News, via the astonishingly prolific security writer Dan Goodin, editing, and reporting at Ars Technica, tells the tale of oil and gas network attacks in the United States, by a group monikered Xenotime. Think we're protected? Think again. Read the Dragos security researcher's post for truly concerning national security relevance.
"The group, now dubbed Xenotime by Dragos, quickly gained international attention in 2017 when researchers from Dragos and the Mandiant division of security firm FireEye independently reported Xenotime had recently triggered a dangerous operational outage at a critical-infrastructure site in the Middle East." via Dan Goodin, Security Editor reporting at Ars Technica
"Ultimately, XENOTIME’s expansion to an additional ICS vertical is deeply concerning given this entity’s willingness to undermine fundamental process safety in ICS environments placing lives and environments at great risk. - via Dragos
Opinion piece of merit, via James Stavridis, ADM USN (RET) and former Supreme Commander of NATO; in which, the good Admiral details behaviors, focus and actions of the PRC's People's Liberation Army Navy in relation to the world's undersea communications systems. An eye opener of immense potential downside. Today's Must Read.
"Once the researchers gain root access, they can bypass the router's most fundamental security protection. Known as the Trust Anchor, this Cisco security feature has been implemented in almost all of the company’s enterprise devices since 2013. The fact that the researchers have demonstrated a way to bypass it in one device indicates that it may be possible, with device-specific modifications, to defeat the Trust Anchor on hundreds of millions of Cisco units around the world." - via Lily Hay Newman, reporting for Wired Magazine
Andrea Peterson, writing for Ars Technica and the Project on Government Oversight, tells the tale of FCC malfeasance coming to the fore - in not mandating requisite technical remediation of SS7 shortcomings. Today's Must Read.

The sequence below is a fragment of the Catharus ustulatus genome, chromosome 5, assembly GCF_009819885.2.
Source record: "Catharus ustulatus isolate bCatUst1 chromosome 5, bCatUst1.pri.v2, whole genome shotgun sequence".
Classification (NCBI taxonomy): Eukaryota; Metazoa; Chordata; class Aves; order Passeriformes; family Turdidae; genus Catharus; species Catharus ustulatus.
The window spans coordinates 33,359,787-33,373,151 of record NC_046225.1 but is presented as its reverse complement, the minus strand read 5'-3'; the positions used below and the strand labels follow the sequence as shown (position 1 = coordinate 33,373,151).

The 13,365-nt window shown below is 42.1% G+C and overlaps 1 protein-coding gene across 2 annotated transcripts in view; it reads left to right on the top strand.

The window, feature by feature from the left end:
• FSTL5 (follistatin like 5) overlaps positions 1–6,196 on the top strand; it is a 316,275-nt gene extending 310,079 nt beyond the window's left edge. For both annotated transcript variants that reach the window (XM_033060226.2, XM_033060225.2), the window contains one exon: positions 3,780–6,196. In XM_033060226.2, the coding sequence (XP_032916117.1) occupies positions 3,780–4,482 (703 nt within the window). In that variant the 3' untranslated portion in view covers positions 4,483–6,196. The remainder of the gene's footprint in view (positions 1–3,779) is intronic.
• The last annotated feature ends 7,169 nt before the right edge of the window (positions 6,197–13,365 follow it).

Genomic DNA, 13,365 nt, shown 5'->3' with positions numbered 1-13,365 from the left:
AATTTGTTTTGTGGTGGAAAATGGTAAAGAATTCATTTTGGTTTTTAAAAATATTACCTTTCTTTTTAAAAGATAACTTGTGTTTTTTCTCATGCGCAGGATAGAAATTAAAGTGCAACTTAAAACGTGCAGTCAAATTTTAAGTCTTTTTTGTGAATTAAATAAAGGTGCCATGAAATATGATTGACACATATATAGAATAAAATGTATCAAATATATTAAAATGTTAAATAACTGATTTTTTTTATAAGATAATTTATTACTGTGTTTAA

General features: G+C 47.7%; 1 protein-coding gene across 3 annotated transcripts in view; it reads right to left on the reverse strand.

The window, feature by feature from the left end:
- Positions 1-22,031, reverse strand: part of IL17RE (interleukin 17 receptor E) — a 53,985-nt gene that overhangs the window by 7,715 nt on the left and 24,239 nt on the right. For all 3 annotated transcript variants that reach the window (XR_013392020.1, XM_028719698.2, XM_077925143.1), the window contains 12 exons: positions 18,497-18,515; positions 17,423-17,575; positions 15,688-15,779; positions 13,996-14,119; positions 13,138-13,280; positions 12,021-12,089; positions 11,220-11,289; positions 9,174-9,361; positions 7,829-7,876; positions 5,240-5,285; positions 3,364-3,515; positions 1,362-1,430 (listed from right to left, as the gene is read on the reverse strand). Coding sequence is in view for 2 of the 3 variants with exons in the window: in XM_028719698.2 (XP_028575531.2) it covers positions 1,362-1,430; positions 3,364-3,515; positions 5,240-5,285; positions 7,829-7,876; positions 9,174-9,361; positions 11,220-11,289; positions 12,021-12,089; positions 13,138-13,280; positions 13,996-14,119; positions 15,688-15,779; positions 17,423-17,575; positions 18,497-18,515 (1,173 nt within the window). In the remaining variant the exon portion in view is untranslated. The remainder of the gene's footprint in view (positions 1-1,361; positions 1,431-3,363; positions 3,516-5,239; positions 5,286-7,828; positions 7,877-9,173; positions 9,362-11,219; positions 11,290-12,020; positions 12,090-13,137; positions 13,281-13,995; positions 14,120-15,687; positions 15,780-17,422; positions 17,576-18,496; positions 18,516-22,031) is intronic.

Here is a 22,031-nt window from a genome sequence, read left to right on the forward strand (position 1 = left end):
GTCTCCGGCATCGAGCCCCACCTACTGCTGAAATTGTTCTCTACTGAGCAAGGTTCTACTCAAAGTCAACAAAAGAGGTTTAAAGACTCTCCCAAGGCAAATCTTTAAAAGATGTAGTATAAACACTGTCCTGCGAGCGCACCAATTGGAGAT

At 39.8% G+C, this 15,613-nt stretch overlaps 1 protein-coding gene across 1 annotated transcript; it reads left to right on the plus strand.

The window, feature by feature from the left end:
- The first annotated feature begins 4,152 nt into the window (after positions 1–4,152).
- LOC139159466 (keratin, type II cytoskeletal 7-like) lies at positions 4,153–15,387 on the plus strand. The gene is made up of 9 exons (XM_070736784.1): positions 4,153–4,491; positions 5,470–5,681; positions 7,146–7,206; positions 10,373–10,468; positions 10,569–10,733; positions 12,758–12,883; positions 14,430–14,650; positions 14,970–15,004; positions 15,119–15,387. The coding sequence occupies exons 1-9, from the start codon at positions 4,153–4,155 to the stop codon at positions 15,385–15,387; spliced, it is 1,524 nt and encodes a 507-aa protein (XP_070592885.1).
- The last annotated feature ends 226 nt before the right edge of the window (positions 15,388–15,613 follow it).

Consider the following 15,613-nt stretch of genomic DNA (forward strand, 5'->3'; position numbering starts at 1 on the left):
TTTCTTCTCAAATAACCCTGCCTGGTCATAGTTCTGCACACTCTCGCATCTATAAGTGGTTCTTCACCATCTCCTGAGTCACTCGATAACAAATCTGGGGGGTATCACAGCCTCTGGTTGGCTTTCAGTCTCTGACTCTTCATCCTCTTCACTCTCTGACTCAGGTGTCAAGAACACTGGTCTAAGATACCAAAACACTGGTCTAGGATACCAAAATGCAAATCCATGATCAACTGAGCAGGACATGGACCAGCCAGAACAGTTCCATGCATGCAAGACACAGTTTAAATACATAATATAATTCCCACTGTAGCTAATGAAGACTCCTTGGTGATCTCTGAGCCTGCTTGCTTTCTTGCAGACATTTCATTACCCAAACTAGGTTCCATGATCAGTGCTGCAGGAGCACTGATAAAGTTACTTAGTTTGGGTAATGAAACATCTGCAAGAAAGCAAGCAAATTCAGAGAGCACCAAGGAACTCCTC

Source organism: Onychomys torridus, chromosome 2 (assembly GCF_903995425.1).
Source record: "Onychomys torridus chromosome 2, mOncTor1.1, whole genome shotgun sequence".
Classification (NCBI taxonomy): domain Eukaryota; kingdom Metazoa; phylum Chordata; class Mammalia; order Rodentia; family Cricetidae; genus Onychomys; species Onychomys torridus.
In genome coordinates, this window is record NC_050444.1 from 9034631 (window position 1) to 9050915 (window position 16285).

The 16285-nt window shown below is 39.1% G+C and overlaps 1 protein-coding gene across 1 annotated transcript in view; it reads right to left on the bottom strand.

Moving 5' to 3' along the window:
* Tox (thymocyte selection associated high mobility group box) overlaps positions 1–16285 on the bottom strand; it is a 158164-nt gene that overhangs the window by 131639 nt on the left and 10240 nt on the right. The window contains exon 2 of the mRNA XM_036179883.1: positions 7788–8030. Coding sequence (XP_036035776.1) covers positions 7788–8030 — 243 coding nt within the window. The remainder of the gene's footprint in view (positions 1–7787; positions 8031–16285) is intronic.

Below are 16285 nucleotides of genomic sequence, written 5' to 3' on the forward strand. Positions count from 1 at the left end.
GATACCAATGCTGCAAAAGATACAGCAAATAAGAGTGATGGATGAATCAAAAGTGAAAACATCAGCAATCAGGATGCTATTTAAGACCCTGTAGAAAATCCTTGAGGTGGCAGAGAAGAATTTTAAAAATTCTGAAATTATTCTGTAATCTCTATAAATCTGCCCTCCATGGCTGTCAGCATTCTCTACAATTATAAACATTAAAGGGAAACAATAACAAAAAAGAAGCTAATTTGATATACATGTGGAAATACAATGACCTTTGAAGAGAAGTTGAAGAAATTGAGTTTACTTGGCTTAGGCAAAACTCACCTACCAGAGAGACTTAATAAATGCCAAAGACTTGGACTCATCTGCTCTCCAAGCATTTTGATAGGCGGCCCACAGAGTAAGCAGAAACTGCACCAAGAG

'A panel advising President Bill Clinton raised the alarm back in 1997, saying that SS7 was among America’s networking “crown jewels” and warning that if those crown jewels were “attacked or exploited, [it] could result in a situation that threatened the security and reliability of the telecommunications infrastructure.” By 2001, security researchers argued that risks associated with SS7 were multiplying thanks to “deregulation” and “the Internet and wireless networks.” They were proved right in 2008 when other researchers demonstrated ways that hackers could use flaws in SS7 to pinpoint the location of unsuspecting cell phone users.' - via Andrea Peterson, writing for both Ars Technica and Project on Government Oversight, tells the sorry tale of SS7
If not, you'd be well advised to get with the Program as it is time to Get Squared Away. You can test your domain here at DNS Flag Day, or educate those always hungry neurons here. All of this fal-de-rol is slated to be accomplished worldwide on or about 2019/02/01.
"The current DNS is unnecessarily slow and inefficient because of efforts to accommodate a few DNS systems that are not in compliance with DNS standards established two decades ago. To ensure further sustainability of the system it is time to end these accommodations and remediate the non-compliant systems. This change will make most DNS operations slightly more efficient, and also allow operators to deploy new functionality, including new mechanisms to protect against DDoS attacks." - via DNS Flag Day
via Muks Hirani, Sarah Jones and Ben Read writing at FireEye's threat research blog, comes notification of world-wide-dns-at-scale hijacks. Pre-election first-pass, stakes-in-the-ground reconnaisance foundation building? Or simple larcency? You be the judge. H/T